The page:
A new study has found that forest fire activity in Canada, and around the world, has been decreasing for the past 30 years.
The study, released by the Fraser Institute, was conducted by studying 60 years worth of “reliable government data” recorded between 1959-2019 determined that while the first half of the time period showed a sharp increase, the second half showed continuing downward trend.
Forest fire activity reached a peak in the late 1980s through mid-1990s, reaching the maximum area burned in 1989 when more than 12,000 fires burned 7.6 million hectares. This was in stark contrast to 2019, when just over 4,000 fires burned 1.8 million hectares.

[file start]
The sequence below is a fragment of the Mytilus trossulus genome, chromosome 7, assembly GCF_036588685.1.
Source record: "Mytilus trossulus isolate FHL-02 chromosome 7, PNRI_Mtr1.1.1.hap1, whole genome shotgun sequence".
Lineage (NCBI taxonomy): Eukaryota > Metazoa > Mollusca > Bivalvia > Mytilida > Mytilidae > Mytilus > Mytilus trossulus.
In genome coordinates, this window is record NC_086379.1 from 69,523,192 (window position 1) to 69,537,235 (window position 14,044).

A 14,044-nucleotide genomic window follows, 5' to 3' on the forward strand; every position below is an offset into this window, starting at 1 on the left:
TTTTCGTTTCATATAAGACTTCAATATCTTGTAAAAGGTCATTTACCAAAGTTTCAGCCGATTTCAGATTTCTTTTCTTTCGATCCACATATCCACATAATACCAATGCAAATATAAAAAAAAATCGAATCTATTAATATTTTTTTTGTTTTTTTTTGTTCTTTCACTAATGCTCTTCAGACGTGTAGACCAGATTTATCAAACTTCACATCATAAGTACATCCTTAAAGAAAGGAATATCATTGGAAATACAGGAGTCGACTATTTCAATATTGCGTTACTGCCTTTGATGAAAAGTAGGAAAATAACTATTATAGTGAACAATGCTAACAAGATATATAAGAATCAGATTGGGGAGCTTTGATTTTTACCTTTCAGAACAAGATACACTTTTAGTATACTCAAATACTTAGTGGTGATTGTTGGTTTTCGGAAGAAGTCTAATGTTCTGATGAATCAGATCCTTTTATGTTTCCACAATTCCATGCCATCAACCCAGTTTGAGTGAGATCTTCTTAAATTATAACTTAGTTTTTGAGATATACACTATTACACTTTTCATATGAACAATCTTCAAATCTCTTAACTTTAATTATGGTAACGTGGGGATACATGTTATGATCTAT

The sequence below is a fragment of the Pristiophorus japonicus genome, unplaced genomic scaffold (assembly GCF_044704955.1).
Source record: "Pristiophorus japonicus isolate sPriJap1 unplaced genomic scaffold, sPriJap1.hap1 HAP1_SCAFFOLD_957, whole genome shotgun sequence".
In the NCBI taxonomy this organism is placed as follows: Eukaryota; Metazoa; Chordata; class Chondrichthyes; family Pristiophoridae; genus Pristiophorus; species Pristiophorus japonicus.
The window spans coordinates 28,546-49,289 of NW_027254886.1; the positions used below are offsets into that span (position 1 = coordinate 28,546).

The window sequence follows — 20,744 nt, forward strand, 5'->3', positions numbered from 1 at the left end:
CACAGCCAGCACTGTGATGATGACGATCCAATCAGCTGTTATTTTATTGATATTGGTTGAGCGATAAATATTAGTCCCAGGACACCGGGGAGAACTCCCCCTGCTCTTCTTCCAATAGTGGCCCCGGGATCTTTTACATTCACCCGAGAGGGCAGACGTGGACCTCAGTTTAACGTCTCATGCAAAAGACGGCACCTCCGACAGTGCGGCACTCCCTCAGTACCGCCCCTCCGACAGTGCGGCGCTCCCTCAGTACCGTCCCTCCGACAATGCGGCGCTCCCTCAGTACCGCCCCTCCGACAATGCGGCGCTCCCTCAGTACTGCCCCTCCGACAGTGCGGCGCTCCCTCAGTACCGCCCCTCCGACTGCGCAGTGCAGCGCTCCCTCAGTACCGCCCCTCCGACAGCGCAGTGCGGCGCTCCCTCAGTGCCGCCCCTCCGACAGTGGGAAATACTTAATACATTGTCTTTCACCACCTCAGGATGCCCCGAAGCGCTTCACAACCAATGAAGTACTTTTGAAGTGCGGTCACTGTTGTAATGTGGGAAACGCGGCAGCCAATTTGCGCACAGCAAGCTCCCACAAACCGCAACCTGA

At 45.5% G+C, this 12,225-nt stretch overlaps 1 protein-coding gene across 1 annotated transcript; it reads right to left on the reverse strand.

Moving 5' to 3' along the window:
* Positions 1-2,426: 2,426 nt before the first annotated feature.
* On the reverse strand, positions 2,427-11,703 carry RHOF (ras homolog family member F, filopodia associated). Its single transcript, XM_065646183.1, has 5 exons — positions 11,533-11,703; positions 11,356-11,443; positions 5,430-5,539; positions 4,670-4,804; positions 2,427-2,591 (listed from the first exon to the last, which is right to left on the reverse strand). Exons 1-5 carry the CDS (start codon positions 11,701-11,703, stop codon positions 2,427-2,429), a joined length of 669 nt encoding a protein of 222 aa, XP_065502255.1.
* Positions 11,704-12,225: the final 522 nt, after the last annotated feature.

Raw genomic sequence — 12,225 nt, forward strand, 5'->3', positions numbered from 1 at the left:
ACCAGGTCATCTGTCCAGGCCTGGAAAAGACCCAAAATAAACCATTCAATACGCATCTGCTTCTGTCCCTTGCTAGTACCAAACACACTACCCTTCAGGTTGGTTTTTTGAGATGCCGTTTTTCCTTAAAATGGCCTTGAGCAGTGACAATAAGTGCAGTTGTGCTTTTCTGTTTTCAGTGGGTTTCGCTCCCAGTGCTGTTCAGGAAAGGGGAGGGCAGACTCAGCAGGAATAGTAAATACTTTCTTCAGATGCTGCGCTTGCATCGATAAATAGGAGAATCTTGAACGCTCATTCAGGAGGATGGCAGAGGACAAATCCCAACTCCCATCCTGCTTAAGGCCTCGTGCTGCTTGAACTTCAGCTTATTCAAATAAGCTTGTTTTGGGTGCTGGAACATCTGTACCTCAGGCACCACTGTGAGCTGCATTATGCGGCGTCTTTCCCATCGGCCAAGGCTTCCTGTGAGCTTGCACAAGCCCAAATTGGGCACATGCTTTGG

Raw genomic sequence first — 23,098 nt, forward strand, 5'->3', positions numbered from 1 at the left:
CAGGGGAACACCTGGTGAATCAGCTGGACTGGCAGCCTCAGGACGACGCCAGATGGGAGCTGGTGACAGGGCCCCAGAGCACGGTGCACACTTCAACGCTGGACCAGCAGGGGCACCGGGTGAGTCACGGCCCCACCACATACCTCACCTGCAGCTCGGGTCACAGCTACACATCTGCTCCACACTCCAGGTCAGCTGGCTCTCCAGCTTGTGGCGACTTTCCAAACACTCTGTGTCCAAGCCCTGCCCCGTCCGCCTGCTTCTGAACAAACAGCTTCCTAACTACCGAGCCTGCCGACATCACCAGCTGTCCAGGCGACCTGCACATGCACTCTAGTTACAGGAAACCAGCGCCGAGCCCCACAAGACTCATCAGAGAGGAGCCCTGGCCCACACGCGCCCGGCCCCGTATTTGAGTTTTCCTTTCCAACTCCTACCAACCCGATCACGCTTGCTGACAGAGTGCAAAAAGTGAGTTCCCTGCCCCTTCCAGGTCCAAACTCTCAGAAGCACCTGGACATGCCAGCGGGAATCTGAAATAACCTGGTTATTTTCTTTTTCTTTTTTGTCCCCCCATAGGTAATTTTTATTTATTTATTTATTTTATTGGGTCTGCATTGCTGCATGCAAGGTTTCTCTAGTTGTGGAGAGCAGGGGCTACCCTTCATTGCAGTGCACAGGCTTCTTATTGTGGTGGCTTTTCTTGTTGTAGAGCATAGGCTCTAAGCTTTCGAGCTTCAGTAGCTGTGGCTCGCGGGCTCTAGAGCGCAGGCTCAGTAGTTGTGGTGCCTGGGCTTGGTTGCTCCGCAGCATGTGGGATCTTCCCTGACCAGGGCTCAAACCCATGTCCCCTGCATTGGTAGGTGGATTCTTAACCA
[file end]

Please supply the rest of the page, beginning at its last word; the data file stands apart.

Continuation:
Despite recent record-high's for fire activity in British Columbia and the Northwest Territories, the worst years for damage from forest fires in Canada all occurred 20 or more years ago.
“This ostensible trend of growing devastation from forest fires is often linked to the broader issue of climate change,” the report's author Robert P. Murphy wrote.
Murphy also provided another way to analyze the suggestion from climate activists of a rising trend of unprecedented fires across the country and worldwide.
“If we rank the years during this period according to area burned, the six worst years all occur prior to the year 2000. This underscores the point that over the past three decades, there has been a declining trend in numbers of fires and the total area burned at the national level in Canada, a pattern consistent with that observed globally.”